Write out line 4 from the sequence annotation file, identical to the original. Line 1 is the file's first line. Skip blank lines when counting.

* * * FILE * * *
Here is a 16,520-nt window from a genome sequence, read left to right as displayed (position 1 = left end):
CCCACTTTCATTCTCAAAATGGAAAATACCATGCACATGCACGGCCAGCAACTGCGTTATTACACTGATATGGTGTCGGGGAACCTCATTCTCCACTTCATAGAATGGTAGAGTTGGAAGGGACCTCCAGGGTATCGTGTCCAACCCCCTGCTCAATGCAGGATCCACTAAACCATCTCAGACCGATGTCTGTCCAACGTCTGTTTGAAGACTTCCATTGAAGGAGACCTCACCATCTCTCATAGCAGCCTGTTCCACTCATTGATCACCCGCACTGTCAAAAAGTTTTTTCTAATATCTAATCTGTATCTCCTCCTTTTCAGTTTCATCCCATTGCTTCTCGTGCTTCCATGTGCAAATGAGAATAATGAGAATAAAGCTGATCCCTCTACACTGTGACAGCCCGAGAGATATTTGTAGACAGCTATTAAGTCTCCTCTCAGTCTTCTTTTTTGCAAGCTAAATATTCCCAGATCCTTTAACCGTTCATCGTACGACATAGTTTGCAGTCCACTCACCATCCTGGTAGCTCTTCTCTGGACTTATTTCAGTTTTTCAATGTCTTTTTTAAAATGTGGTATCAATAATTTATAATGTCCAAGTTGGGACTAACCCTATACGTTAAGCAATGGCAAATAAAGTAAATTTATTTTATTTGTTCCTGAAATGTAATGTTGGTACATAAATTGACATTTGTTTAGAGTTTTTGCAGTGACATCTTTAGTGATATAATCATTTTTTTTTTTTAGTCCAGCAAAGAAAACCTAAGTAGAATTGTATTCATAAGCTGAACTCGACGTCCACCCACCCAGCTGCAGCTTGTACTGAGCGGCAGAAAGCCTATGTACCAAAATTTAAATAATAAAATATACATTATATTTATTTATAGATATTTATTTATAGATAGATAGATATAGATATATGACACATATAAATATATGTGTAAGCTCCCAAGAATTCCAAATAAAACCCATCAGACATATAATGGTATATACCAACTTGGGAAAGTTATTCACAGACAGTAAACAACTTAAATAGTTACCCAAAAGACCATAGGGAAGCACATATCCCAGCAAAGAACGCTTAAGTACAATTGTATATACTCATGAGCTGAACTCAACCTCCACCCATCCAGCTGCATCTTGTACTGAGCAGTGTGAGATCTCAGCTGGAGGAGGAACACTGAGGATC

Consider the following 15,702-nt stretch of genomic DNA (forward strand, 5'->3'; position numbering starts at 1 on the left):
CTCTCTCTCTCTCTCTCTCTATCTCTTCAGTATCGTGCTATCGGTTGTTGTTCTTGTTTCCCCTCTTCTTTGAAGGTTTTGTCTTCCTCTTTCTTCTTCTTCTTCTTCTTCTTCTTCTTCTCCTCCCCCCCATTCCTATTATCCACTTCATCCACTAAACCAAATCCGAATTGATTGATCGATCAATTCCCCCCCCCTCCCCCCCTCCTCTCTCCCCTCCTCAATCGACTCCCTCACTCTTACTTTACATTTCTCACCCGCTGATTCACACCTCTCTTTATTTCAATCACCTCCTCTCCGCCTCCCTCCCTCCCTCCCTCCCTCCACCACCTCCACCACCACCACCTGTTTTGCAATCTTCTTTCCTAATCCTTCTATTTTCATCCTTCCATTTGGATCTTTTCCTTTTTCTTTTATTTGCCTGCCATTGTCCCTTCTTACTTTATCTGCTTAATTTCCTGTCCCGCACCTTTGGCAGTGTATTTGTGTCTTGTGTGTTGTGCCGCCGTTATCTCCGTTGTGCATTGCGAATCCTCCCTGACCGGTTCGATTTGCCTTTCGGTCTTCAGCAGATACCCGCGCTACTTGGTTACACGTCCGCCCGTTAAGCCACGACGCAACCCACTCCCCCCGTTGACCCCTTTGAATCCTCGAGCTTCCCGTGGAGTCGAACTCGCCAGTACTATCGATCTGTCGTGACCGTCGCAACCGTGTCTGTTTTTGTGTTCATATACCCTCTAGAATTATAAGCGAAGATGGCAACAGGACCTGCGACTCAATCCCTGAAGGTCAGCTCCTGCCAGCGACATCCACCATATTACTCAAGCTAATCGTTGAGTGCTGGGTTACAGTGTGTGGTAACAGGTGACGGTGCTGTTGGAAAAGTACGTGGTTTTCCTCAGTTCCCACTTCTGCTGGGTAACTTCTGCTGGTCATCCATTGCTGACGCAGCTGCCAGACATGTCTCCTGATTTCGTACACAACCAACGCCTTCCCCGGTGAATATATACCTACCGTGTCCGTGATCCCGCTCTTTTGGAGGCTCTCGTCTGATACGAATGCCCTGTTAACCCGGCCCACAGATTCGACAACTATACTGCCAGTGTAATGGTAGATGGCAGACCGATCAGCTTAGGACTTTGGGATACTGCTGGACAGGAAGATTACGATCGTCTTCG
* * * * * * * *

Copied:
CTCTCTCTCTCTCTCTCTCTATCTCTTCAGTATCGTGCTATCGGTTGTTGTTCTTGTTTCCCCTCTTCTTTGAAGGTTTTGTCTTCCTCTTTCTTCTTCTTCTTCTTCTTCTTCTTCTTCTCCTCCCCCCCATTCCTATTATCCACTTCATCCACTAAACCAAATCCGAATTGATTGATCGATCAATTCCCCCCCCCTCCCCCCCTCCTCTCTCCCCTCCTCAATCGACTCCCTCACTCTTACTTTACATTTCTCACCCGCTGATTCACACCTCTCTTTATTTCAATCACCTCCTCTCCGCCTCCCTCCCTCCCTCCCTCCCTCCACCACCTCCACCACCACCACCTGTTTTGCAATCTTCTTTCCTAATCCTTCTATTTTCATCCTTCCATTTGGATCTTTTCCTTTTTCTTTTATTTGCCTGCCATTGTCCCTTCTTACTTTATCTGCTTAATTTCCTGTCCCGCACCTTTGGCAGTGTATTTGTGTCTTGTGTGTTGTGCCGCCGTTATCTCCGTTGTGCATTGCGAATCCTCCCTGACCGGTTCGATTTGCCTTTCGGTCTTCAGCAGATACCCGCGCTACTTGGTTACACGTCCGCCCGTTAAGCCACGACGCAACCCACTCCCCCCGTTGACCCCTTTGAATCCTCGAGCTTCCCGTGGAGTCGAACTCGCCAGTACTATCGATCTGTCGTGACCGTCGCAACCGTGTCTGTTTTTGTGTTCATATACCCTCTAGAATTATAAGCGAAGATGGCAACAGGACCTGCGACTCAATCCCTGAAGGTCAGCTCCTGCCAGCGACATCCACCATATTACTCAAGCTAATCGTTGAGTGCTGGGTTACAGTGTGTGGTAACAGGTGACGGTGCTGTTGGAAAAGTACGTGGTTTTCCTCAGTTCCCACTTCTGCTGGGTAACTTCTGCTGGTCATCCATTGCTGACGCAGCTGCCAGACATGTCTCCTGATTTCGTACACAACCAACGCCTTCCCCGGTGAATATATACCTACCGTGTCCGTGATCCCGCTCTTTTGGAGGCTCTCGTCTGATACGAATGCCCTGTTAACCCGGCCCACAGATTCGACAACTATACTGCCAGTGTAATGGTAGATGGCAGACCGATCAGCTTAGGACTTTGGGATACTGCTGGACAGGAAGATTACGATCGTCTTCG